One story in a collection is a good thing. It got you noticed. But trust me, that agent wasn't anxiously checking her mailbox every day for your chapters. She has a bunch of other writers just as talented as you who don't waste time playing games, and who know how to get the job done in a timely manner.

This is the Real World, not the Sims.

Anonymous said...

A concise boot to the head; this is why I love Miss Snark.

And I agree with the other posters, get rid of the game and get back to your writing. You have a terrific opportunity here. Make the most of it! Good luck.


Gwen said...

Maybe the agent is playing The Sims, too. Maybe her main sim is at a crucial juncture in her career, and the agent can't stop playing right now for something as minor as a partial. Give her five months.

Dude... Maybe she's playing World of Warcraft, in which case you should give her even *more* time than 5 months, because--hello!--blood elves don't just level up by *themselves.*

Gwen said...

(And, btw, I would never let myself be repped by an agent below Level 30. Maybe you should write her and ask what's up with her Sim before this relationship goes any further.)

WandererInGray said...

The Sims?

Wow. Just ... wow.

Here's a list of things I've given up to write novels:

computer games of all sorts

Yes, that's an exaggeration (sort of) but HELLO? if you want to write there's one thing you have to do - write.

And for the love of all that's good in this world, if an agent actually hunts you down and asks you for something (do you realize how rare that is?) lock the Sims in a box with a three headed dog to guard it and get the agent's request done in a timely manner (say oh, a few weeks at most).

Matt said...

The Sims, eh? And here I've been wasting my youth on Free Cell and Spider Solitaire.

Anonymous said...

I once met a 20-year old from my alma mater who landed an agent through a writer-in-residence who loved her three chapters and recommended her. She hadn't even written the entire novel. The young woman was handed a gift and was thrown into the writing world without realizing how difficult the whole process can be.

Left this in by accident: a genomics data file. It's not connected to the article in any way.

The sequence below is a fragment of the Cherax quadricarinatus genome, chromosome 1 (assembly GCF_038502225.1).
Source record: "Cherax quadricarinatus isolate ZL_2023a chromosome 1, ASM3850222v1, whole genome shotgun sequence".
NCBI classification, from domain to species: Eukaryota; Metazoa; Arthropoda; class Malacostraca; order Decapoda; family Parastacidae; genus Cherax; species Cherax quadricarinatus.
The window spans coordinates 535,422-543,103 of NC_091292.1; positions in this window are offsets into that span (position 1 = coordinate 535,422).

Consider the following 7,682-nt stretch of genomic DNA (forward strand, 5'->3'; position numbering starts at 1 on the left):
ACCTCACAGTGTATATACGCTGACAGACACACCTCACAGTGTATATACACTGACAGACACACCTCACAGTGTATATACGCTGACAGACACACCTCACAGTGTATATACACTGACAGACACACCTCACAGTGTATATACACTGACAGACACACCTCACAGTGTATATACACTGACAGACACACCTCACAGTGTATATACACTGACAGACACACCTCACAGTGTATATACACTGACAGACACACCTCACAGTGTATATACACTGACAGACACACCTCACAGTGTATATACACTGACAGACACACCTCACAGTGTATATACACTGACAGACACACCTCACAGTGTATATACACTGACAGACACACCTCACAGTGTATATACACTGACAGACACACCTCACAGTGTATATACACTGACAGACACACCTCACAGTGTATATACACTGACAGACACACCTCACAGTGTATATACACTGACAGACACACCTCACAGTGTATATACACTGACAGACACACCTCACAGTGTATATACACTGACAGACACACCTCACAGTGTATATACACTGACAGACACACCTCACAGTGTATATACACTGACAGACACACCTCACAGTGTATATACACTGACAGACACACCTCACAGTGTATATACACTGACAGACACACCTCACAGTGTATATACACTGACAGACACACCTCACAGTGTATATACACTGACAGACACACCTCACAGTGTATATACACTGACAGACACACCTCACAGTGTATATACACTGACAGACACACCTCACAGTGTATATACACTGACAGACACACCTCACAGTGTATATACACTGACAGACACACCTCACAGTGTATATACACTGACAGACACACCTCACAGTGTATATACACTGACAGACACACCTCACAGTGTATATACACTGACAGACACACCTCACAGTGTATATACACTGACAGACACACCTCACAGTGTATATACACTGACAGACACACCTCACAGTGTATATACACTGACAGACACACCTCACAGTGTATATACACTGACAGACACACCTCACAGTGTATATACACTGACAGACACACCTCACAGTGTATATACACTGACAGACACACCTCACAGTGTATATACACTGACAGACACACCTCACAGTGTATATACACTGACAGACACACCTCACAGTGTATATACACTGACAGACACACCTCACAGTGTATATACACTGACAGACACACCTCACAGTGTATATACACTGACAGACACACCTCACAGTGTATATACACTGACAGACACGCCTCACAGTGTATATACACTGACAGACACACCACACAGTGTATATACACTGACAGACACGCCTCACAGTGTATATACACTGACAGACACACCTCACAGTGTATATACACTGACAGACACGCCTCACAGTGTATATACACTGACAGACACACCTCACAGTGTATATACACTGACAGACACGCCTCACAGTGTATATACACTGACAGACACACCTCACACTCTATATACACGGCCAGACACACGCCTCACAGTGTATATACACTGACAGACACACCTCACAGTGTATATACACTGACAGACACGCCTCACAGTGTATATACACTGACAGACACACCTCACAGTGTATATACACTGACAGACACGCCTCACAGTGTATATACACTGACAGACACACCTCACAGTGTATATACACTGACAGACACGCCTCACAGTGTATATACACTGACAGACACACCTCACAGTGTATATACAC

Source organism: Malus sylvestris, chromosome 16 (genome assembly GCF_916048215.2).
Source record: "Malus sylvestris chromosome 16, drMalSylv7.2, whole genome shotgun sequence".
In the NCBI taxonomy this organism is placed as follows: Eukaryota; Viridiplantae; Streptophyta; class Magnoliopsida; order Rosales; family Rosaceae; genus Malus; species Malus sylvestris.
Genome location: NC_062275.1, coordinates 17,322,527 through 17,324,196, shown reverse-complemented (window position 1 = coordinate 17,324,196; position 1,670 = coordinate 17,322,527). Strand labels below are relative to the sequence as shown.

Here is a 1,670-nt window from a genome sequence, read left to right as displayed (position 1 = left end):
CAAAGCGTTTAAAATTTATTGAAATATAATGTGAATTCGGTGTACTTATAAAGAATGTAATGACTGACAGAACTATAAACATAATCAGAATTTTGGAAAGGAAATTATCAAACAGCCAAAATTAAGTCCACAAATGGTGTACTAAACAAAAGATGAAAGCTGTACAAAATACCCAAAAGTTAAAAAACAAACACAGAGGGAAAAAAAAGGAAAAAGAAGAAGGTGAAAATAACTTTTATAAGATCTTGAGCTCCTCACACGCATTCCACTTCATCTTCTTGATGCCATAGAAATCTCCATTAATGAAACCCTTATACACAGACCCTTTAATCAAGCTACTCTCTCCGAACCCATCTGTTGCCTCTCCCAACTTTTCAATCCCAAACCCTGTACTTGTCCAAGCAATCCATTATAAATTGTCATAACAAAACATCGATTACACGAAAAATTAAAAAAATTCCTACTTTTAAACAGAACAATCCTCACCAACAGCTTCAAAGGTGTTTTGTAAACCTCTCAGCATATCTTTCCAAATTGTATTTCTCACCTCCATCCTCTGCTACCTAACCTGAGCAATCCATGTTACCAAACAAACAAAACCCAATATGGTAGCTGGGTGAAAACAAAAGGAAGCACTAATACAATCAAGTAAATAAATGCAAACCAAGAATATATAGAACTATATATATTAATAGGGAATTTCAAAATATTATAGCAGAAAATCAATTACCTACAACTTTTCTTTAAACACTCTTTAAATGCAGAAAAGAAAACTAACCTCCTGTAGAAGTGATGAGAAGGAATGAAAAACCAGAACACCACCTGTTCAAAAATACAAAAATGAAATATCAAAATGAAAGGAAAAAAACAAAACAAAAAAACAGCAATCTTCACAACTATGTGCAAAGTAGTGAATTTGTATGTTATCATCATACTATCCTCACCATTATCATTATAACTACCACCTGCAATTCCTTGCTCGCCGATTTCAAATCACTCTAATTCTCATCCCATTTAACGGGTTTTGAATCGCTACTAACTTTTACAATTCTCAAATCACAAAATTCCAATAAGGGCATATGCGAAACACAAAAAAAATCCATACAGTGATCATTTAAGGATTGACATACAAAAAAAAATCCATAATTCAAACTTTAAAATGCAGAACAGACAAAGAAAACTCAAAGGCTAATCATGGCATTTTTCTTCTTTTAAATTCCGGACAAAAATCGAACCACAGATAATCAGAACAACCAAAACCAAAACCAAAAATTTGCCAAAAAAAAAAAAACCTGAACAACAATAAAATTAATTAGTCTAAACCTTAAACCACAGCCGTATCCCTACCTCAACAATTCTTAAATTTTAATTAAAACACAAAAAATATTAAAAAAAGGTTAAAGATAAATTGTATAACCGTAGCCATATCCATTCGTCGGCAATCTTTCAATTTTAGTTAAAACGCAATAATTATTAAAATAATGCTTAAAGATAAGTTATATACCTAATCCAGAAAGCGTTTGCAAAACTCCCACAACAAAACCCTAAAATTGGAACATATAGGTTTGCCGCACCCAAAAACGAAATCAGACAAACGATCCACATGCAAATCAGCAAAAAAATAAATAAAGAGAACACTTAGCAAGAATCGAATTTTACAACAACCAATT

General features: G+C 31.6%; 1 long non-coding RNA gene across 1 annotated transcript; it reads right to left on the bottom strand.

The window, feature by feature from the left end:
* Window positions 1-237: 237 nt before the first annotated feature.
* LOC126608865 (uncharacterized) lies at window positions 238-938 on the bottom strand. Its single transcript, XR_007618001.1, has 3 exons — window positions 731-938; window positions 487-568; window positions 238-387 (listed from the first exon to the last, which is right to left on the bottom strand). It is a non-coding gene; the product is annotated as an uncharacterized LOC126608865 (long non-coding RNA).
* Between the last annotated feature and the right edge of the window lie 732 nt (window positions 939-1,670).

I saw her speak with a group of huge writers including Dave Barry. She truly didn't know how lucky she was. Instead of capturing the crowd with her youth, intelligence, and beauty, she stood at the podium, flipped her hair, and said something stupid like, "I'm really young and, ah, didn't know how to prepare, so I'll just read a little and then sit down."

She had the opportunity to grab the attention of all those middle-aged, wallet-clutching people but failed to do so. The cookbook sold out. Dave Barry sold out. She didn't.

For her, good fortune had come too much, too soon. Some people can rise up in the face of opportunity and others can't. Don't blow it. Shut off The Sims.

Anonymous said...

because--hello!--blood elves don't just level up by *themselves.*

Well they do, but that'll get your account banned.

--DeadlyAccurate, holding at L68 with her night elf hunter because she actually wants to have some semblance of a life for a month or so.

P.S. To the person who posted the question, keep in mind you can get a good two or three pages written just waiting for The Sims to load.

John B said...

The Sims can wreak havoc on your creativity. You'll find your novel's protagonist spending way too much time changing lightbulbs.

Rei said...

Miss Snark sees your vulnerability. It doesn't stop her from skewering you of course, but she sees it

I couldn't help but picture Miss Snark looking at the writer in the same way a lion looks at an antelope with a bad leg.

Chesya said...

Writer, are you even finished with the novel? Use this time to finish it up, so that if she does want to see more, you'll have it to offer.

Or are you perhaps waiting on her to find out if you even want to finish it?

Yasmine Galenorn said...

Like others say, save the games for AFTER you get your work done. I love the Sims. I love Diablo. I love Dungeon Siege. I do NOT play those games unless I can afford the time and am not on a deadline. I play a game of Backgammon in the morning to wake up, and a game of Spite & Malice. And then...I work. You might want to rethink your priorities.


Anonymous said...

You freakin kill me. Wish everyone would say zactly what they mean like the snark...


Anonymous said...

"She's had the three chapters for five days and you're wondering if you should call her?
Have you lost your fucking mind?"

I got that far, started laughing and ended up choking and coughing until I was blinded by tears.